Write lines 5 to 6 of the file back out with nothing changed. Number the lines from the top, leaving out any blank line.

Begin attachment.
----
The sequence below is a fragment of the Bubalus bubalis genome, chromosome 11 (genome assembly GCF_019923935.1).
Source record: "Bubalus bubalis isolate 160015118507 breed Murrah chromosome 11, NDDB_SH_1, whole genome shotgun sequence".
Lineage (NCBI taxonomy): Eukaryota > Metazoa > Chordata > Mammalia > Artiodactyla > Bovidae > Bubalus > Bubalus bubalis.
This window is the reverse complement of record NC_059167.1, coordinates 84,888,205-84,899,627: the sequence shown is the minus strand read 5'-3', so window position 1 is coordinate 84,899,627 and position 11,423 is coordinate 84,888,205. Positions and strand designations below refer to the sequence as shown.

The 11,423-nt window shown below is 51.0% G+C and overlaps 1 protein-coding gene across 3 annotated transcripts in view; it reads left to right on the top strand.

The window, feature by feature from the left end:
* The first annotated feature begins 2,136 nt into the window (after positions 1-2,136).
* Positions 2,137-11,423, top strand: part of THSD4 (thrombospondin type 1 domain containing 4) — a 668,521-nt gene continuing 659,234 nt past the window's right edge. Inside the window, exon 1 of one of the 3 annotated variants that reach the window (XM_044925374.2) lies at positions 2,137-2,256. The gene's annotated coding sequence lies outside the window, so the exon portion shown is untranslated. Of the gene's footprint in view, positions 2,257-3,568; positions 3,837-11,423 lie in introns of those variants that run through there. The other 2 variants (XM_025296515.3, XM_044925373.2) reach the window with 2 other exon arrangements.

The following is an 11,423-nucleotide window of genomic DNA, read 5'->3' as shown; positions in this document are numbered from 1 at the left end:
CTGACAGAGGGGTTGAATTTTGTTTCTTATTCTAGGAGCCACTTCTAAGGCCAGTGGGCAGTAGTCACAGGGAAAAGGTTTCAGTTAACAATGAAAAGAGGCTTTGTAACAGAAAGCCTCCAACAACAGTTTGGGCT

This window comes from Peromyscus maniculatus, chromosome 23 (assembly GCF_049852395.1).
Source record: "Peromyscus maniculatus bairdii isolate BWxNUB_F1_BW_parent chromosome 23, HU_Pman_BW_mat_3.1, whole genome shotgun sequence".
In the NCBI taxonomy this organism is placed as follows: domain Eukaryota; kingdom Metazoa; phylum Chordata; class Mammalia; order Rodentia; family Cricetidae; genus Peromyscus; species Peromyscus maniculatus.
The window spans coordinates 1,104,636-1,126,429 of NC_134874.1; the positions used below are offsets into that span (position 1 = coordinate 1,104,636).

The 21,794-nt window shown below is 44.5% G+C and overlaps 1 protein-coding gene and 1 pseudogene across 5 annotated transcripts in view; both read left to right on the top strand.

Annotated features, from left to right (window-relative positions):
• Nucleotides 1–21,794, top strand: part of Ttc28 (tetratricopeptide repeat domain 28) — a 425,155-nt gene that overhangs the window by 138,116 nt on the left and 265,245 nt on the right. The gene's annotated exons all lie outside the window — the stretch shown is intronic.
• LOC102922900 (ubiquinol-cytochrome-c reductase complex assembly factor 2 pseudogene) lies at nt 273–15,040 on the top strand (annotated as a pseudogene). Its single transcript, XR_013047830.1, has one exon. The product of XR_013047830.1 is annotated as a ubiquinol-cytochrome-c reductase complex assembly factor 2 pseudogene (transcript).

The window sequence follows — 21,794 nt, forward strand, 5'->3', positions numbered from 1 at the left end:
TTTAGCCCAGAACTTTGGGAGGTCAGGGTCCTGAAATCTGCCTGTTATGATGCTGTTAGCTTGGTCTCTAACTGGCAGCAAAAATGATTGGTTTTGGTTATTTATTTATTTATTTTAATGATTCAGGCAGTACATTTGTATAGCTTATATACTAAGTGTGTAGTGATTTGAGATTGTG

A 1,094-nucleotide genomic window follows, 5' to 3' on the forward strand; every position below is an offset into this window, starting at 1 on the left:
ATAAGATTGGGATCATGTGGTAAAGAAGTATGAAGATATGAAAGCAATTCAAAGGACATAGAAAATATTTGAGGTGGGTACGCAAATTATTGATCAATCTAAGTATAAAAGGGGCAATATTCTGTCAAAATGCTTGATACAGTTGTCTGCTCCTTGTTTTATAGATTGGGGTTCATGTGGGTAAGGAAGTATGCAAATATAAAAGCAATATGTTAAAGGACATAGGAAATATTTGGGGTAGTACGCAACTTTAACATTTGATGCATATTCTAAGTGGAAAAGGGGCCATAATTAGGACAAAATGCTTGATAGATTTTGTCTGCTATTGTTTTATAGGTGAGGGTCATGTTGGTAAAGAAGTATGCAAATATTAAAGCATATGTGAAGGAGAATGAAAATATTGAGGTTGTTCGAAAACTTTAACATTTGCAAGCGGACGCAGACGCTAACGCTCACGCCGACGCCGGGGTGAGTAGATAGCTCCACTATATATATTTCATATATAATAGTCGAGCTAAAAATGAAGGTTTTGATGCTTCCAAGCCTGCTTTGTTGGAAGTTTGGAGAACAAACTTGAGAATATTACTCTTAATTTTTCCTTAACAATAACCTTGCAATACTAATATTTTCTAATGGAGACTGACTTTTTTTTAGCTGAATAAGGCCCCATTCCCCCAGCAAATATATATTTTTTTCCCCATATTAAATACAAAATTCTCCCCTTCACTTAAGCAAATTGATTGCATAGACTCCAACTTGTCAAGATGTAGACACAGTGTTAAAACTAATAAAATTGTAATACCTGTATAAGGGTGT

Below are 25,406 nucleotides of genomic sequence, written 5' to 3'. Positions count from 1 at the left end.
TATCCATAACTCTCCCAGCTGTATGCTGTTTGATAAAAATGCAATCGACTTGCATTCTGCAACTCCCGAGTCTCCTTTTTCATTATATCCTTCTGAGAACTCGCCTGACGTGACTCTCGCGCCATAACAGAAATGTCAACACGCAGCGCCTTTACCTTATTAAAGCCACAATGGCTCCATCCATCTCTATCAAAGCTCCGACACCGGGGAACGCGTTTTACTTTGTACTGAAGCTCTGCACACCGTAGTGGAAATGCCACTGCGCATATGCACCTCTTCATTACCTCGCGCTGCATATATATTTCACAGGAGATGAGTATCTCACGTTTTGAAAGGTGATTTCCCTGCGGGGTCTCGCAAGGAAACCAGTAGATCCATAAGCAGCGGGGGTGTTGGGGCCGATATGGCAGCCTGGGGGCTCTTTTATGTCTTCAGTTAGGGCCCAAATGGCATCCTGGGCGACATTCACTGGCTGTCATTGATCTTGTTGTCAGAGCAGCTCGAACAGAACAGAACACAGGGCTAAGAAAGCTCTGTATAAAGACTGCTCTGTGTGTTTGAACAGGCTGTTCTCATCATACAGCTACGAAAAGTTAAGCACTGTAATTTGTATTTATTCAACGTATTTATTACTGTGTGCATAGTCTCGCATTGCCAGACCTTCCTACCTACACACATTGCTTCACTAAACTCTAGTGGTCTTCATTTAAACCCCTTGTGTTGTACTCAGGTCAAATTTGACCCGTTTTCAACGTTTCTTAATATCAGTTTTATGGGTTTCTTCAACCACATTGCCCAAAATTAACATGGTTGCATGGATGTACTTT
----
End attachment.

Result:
The 11,423-nt window shown below is 51.0% G+C and overlaps 1 protein-coding gene across 3 annotated transcripts in view; it reads left to right on the top strand.

The window, feature by feature from the left end: